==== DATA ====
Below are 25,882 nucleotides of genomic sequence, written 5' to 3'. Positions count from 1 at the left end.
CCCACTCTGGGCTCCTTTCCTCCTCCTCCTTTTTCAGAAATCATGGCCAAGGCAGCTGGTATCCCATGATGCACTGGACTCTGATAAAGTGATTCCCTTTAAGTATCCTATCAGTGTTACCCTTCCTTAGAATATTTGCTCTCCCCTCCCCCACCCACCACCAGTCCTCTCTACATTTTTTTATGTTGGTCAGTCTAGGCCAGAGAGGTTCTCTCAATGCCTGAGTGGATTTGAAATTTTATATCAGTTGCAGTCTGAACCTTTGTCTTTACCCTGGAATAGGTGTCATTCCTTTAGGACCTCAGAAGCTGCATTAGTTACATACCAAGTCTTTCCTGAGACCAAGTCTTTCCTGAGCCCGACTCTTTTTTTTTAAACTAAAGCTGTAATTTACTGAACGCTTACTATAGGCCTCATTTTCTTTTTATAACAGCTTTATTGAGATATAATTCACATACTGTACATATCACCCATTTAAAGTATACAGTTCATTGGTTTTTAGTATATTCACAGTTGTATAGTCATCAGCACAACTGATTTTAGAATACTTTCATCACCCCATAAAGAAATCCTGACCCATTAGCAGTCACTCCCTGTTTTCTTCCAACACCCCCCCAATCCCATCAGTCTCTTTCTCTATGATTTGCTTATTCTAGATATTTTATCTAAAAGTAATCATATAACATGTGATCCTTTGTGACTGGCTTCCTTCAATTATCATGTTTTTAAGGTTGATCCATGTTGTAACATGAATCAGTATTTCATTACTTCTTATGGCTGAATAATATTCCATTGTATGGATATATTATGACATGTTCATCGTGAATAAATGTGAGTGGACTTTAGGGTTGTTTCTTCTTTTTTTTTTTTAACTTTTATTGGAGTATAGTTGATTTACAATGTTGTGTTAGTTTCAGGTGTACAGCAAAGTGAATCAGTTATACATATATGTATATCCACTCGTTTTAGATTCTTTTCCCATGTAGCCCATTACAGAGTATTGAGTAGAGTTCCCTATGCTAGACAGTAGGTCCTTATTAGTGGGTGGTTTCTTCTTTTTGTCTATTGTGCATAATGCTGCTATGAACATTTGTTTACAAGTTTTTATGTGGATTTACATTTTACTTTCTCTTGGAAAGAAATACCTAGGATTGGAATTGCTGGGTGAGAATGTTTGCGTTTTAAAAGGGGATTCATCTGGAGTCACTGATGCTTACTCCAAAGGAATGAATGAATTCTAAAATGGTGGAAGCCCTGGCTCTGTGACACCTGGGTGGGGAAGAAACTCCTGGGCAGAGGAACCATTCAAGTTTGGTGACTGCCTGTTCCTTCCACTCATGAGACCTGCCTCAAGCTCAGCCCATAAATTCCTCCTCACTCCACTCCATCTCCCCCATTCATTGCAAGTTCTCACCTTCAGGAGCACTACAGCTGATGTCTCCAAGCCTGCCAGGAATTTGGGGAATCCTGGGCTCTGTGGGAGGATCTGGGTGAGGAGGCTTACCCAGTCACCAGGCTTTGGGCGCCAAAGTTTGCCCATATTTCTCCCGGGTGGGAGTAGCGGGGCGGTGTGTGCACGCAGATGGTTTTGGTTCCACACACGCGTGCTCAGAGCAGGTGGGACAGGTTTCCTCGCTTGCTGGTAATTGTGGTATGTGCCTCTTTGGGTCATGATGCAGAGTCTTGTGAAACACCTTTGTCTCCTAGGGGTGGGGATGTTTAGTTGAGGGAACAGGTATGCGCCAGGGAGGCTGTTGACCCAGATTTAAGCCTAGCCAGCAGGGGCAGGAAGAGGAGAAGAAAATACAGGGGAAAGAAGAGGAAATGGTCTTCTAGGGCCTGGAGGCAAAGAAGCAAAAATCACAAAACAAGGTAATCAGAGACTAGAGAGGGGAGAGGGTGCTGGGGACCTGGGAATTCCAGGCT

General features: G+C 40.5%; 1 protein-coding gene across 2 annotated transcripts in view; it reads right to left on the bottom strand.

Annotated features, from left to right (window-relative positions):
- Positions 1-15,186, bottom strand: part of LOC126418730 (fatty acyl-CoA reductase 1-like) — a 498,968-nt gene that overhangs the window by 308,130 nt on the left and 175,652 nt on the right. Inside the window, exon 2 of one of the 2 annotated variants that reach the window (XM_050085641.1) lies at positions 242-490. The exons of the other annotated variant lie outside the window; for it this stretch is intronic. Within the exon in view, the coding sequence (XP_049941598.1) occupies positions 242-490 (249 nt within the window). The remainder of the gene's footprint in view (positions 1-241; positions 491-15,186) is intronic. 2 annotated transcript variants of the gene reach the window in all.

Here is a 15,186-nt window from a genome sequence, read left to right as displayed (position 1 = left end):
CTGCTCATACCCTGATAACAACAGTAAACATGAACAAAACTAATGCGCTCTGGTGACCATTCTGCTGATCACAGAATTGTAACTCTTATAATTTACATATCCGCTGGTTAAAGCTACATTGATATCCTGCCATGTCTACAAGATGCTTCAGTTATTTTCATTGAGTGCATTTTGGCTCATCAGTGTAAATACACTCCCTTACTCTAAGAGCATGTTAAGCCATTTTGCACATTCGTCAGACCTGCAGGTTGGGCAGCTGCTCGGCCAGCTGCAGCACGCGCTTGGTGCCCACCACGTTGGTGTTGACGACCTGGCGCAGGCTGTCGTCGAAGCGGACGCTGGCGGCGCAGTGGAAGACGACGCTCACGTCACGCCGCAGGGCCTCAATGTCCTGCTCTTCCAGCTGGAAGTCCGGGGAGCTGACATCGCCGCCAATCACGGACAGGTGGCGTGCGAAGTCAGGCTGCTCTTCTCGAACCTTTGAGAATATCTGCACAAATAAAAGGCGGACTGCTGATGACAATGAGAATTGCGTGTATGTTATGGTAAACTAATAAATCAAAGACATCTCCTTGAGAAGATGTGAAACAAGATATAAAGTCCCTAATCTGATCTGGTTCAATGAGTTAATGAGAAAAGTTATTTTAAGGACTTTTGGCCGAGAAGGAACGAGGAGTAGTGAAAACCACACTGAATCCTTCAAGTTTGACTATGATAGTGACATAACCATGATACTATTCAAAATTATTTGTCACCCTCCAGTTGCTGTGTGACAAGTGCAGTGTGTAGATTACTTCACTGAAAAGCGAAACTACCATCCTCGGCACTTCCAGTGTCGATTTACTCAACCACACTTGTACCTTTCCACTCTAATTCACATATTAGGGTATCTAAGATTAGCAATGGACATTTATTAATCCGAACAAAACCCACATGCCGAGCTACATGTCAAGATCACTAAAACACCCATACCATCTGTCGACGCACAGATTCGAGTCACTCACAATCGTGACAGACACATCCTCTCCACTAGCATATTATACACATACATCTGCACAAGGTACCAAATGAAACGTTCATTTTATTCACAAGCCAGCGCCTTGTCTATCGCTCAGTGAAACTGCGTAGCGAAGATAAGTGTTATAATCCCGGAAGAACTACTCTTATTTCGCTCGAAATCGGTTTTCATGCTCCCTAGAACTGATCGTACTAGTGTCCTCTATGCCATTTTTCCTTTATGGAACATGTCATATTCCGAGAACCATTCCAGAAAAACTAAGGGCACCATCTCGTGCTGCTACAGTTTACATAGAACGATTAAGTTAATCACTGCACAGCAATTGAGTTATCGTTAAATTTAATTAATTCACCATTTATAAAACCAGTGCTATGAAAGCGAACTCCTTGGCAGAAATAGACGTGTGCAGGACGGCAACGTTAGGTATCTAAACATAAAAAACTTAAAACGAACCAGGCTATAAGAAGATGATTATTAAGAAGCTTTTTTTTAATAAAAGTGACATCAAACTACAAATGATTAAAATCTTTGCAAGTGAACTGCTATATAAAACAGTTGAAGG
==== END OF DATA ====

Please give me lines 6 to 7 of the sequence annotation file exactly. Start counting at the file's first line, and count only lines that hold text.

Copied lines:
Here is a 15,186-nt window from a genome sequence, read left to right as displayed (position 1 = left end):
CTGCTCATACCCTGATAACAACAGTAAACATGAACAAAACTAATGCGCTCTGGTGACCATTCTGCTGATCACAGAATTGTAACTCTTATAATTTACATATCCGCTGGTTAAAGCTACATTGATATCCTGCCATGTCTACAAGATGCTTCAGTTATTTTCATTGAGTGCATTTTGGCTCATCAGTGTAAATACACTCCCTTACTCTAAGAGCATGTTAAGCCATTTTGCACATTCGTCAGACCTGCAGGTTGGGCAGCTGCTCGGCCAGCTGCAGCACGCGCTTGGTGCCCACCACGTTGGTGTTGACGACCTGGCGCAGGCTGTCGTCGAAGCGGACGCTGGCGGCGCAGTGGAAGACGACGCTCACGTCACGCCGCAGGGCCTCAATGTCCTGCTCTTCCAGCTGGAAGTCCGGGGAGCTGACATCGCCGCCAATCACGGACAGGTGGCGTGCGAAGTCAGGCTGCTCTTCTCGAACCTTTGAGAATATCTGCACAAATAAAAGGCGGACTGCTGATGACAATGAGAATTGCGTGTATGTTATGGTAAACTAATAAATCAAAGACATCTCCTTGAGAAGATGTGAAACAAGATATAAAGTCCCTAATCTGATCTGGTTCAATGAGTTAATGAGAAAAGTTATTTTAAGGACTTTTGGCCGAGAAGGAACGAGGAGTAGTGAAAACCACACTGAATCCTTCAAGTTTGACTATGATAGTGACATAACCATGATACTATTCAAAATTATTTGTCACCCTCCAGTTGCTGTGTGACAAGTGCAGTGTGTAGATTACTTCACTGAAAAGCGAAACTACCATCCTCGGCACTTCCAGTGTCGATTTACTCAACCACACTTGTACCTTTCCACTCTAATTCACATATTAGGGTATCTAAGATTAGCAATGGACATTTATTAATCCGAACAAAACCCACATGCCGAGCTACATGTCAAGATCACTAAAACACCCATACCATCTGTCGACGCACAGATTCGAGTCACTCACAATCGTGACAGACACATCCTCTCCACTAGCATATTATACACATACATCTGCACAAGGTACCAAATGAAACGTTCATTTTATTCACAAGCCAGCGCCTTGTCTATCGCTCAGTGAAACTGCGTAGCGAAGATAAGTGTTATAATCCCGGAAGAACTACTCTTATTTCGCTCGAAATCGGTTTTCATGCTCCCTAGAACTGATCGTACTAGTGTCCTCTATGCCATTTTTCCTTTATGGAACATGTCATATTCCGAGAACCATTCCAGAAAAACTAAGGGCACCATCTCGTGCTGCTACAGTTTACATAGAACGATTAAGTTAATCACTGCACAGCAATTGAGTTATCGTTAAATTTAATTAATTCACCATTTATAAAACCAGTGCTATGAAAGCGAACTCCTTGGCAGAAATAGACGTGTGCAGGACGGCAACGTTAGGTATCTAAACATAAAAAACTTAAAACGAACCAGGCTATAAGAAGATGATTATTAAGAAGCTTTTTTTTAATAAAAGTGACATCAAACTACAAATGATTAAAATCTTTGCAAGTGAACTGCTATATAAAACAGTTGAAGG